Abusive Head Trauma May Elevate Intraocular Pressure in Children

Little child being sick and holding her hand pressed against her forehead
Study suggests monitoring IOPs in patients with suspected abusive head trauma.

Children with abusive head trauma (AHT) may be at risk for elevated intraocular pressure (IOP), according to a study published in the American Journal of Ophthalmology. The research shows that children who died from AHT have orthograde axonal transport block in the lamina cribrosa (LC).

Investigators at the University of California, Irvine received 36 sets of eyes from pediatric patients with and without AHT from the Los Angeles coroner for a 4-year period. Immunohistochemistry was performed on the eyes, and the axonal transport block was assessed using light microscopy. A subset of eyes from individuals (n=21) with known survival were evaluated for correlations between time since injury and laminar area block.

Accumulation of amyloid precursor protein (APP-A4) reaction product was observed in retinal ganglion cell bodies, nerve fiber layer axons around the ends of Bruch’s membrane, and axons in LC optic nerve axon bundles in the eyes of patients with AHT. These observations indicated that obstruction of axonal transport was likely due to elevated IOP.

Among specimens with known survival of between 1 to 382 days after their injury, most globes (94%) of cases were positive for LC accumulation.

The proportion of laminar area block ranged from 0.77% to 55.51%. The specimen with the highest proportion of APP-A4 LC block was from a child who had survived 4 days and the lowest, for 1 day after their injuries. The specimen from the patient who survived for 382 days had a laminar block of 19.07%. No correlation between accumulation and time since injury was observed.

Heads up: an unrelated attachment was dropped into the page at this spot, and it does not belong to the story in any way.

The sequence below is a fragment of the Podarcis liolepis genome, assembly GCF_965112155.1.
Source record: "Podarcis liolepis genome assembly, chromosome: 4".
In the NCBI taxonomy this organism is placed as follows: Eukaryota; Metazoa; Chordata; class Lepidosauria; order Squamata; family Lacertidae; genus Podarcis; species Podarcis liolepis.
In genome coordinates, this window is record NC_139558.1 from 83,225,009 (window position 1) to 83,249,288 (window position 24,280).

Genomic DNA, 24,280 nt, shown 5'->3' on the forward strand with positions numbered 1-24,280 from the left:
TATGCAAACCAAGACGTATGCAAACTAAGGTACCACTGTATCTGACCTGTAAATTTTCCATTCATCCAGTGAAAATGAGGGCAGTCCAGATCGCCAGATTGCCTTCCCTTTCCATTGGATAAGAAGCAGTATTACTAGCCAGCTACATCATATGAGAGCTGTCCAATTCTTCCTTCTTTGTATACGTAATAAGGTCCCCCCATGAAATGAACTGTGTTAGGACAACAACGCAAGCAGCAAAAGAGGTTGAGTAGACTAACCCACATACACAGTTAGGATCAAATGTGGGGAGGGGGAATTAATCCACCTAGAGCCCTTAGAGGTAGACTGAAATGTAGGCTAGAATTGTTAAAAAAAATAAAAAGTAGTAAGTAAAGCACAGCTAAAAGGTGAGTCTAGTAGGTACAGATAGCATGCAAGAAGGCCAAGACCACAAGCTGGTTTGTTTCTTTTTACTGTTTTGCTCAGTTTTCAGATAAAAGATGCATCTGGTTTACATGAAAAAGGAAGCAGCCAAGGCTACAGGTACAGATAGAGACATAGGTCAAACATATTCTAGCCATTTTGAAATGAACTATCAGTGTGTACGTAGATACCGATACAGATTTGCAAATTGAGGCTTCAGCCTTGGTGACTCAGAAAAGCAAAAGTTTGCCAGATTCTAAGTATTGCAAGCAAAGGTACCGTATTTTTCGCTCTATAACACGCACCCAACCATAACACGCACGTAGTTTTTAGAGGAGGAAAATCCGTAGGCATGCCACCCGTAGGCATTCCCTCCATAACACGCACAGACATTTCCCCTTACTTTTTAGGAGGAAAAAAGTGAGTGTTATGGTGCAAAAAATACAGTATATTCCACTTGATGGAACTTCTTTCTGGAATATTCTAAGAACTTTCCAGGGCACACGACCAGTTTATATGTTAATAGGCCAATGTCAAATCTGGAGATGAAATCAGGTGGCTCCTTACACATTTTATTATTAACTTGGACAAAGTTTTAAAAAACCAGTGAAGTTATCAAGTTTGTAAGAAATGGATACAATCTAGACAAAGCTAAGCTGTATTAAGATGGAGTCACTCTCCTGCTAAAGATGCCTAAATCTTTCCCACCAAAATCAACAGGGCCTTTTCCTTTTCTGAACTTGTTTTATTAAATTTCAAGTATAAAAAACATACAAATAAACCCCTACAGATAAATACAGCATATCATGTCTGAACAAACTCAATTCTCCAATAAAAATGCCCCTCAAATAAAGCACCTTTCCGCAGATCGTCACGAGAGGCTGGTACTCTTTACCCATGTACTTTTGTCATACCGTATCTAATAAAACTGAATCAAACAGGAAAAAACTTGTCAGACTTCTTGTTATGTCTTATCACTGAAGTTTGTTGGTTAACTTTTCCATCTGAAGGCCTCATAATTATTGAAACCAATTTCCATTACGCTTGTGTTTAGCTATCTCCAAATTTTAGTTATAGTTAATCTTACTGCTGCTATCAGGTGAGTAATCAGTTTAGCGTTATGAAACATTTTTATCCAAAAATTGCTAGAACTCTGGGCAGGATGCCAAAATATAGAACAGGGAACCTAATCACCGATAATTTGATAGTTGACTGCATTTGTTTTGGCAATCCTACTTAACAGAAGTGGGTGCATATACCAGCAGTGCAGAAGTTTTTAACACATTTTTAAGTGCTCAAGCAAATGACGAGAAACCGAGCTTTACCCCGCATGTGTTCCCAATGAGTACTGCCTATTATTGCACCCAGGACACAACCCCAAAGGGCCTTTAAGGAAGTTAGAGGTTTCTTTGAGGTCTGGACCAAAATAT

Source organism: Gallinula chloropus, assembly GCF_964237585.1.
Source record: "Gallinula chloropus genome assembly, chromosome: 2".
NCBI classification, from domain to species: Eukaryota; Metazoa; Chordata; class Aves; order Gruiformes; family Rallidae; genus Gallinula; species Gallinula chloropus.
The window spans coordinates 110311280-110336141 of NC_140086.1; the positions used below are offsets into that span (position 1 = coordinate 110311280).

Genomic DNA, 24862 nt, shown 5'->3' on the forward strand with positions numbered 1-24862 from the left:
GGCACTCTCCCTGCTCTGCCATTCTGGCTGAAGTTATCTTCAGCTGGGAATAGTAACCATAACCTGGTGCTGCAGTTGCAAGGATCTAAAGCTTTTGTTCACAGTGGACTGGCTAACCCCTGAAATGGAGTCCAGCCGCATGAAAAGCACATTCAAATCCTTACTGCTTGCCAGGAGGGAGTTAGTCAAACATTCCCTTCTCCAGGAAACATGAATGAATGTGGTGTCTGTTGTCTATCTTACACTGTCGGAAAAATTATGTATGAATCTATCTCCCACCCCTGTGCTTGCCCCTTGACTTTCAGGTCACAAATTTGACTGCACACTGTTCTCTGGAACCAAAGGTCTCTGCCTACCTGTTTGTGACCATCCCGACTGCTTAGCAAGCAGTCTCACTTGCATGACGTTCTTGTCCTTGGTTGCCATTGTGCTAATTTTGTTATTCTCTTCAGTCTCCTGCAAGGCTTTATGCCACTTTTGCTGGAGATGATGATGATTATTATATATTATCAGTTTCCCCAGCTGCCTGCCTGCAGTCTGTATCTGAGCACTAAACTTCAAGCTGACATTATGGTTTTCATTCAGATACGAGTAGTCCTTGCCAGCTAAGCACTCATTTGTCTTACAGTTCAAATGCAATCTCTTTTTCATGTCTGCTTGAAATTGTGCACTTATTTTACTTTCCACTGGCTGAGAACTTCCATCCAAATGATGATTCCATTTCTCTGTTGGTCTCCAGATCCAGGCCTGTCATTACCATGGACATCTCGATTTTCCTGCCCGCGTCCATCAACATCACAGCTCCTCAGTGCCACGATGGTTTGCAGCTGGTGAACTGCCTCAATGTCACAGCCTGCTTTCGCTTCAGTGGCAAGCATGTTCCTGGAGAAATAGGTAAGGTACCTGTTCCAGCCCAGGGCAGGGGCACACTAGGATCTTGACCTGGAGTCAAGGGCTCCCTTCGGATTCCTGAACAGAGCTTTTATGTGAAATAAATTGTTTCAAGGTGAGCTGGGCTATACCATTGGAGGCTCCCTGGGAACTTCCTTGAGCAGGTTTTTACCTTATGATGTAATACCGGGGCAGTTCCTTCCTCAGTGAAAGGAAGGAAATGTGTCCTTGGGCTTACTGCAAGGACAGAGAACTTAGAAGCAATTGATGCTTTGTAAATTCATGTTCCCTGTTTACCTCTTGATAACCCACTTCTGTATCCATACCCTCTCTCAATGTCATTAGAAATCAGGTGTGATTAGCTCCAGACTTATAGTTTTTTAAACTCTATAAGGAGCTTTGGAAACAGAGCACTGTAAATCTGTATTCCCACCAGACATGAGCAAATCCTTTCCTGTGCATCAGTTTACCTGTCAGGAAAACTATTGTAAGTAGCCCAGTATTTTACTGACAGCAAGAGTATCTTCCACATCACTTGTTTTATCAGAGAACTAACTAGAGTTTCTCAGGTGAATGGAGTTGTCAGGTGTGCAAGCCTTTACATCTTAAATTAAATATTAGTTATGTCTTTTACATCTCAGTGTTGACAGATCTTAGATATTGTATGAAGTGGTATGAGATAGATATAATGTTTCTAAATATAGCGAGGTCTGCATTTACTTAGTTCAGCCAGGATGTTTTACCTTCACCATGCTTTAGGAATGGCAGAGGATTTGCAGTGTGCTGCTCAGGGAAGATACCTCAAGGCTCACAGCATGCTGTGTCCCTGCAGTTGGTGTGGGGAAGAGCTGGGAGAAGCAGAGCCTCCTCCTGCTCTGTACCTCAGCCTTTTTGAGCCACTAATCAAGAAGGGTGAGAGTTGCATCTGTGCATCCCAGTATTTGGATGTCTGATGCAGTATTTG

The variance between left and right eyes was 0.76, indicating a consistency of their measurement technique.

This study may have been limited by the differing time from autopsy to quantification across specimens.

“We found consistent APP-A4 labeling of retinal ganglion cells and accumulations of APPA4 reaction product in the LC of the anterior optic nerve in the majority of suspected AHT specimens in which the nerve head was available for study,” investigators report. “IOP should be included in the clinical evaluation of suspected AHT, and if elevated, monitored and therapy considered.”


Minckler DS, Brown DJ, Nalbandian A, Suh DW. Amyloid precursor protein in abusive head trauma suspects. Am J Ophthalmol. Published online February 16, 2022. doi:10.1016/j.ajo.2022.02.018